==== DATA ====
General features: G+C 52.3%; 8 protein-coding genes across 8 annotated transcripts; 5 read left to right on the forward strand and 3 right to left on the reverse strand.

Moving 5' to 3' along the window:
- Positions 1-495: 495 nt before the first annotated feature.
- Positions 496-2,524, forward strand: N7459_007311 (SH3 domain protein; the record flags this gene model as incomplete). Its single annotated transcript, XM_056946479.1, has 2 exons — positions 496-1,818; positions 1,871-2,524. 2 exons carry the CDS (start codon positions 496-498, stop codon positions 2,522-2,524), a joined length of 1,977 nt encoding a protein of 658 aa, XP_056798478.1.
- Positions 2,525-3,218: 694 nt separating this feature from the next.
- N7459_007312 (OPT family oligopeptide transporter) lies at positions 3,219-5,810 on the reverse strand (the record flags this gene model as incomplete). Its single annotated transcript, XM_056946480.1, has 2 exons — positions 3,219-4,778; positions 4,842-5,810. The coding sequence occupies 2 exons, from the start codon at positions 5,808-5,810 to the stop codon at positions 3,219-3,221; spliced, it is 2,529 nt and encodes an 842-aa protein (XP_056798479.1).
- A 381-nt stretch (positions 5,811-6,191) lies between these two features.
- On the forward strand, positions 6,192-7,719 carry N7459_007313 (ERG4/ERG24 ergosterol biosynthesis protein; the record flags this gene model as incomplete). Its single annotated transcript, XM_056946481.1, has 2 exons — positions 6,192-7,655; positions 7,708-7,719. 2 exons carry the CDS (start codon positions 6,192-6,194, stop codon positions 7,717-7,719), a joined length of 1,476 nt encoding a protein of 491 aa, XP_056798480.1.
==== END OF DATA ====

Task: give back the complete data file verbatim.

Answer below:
General features: G+C 52.3%; 8 protein-coding genes across 8 annotated transcripts; 5 read left to right on the forward strand and 3 right to left on the reverse strand.

Moving 5' to 3' along the window:
- Positions 1-495: 495 nt before the first annotated feature.
- Positions 496-2,524, forward strand: N7459_007311 (SH3 domain protein; the record flags this gene model as incomplete). Its single annotated transcript, XM_056946479.1, has 2 exons — positions 496-1,818; positions 1,871-2,524. 2 exons carry the CDS (start codon positions 496-498, stop codon positions 2,522-2,524), a joined length of 1,977 nt encoding a protein of 658 aa, XP_056798478.1.
- Positions 2,525-3,218: 694 nt separating this feature from the next.
- N7459_007312 (OPT family oligopeptide transporter) lies at positions 3,219-5,810 on the reverse strand (the record flags this gene model as incomplete). Its single annotated transcript, XM_056946480.1, has 2 exons — positions 3,219-4,778; positions 4,842-5,810. The coding sequence occupies 2 exons, from the start codon at positions 5,808-5,810 to the stop codon at positions 3,219-3,221; spliced, it is 2,529 nt and encodes an 842-aa protein (XP_056798479.1).
- A 381-nt stretch (positions 5,811-6,191) lies between these two features.
- On the forward strand, positions 6,192-7,719 carry N7459_007313 (ERG4/ERG24 ergosterol biosynthesis protein; the record flags this gene model as incomplete). Its single annotated transcript, XM_056946481.1, has 2 exons — positions 6,192-7,655; positions 7,708-7,719. 2 exons carry the CDS (start codon positions 6,192-6,194, stop codon positions 7,717-7,719), a joined length of 1,476 nt encoding a protein of 491 aa, XP_056798480.1.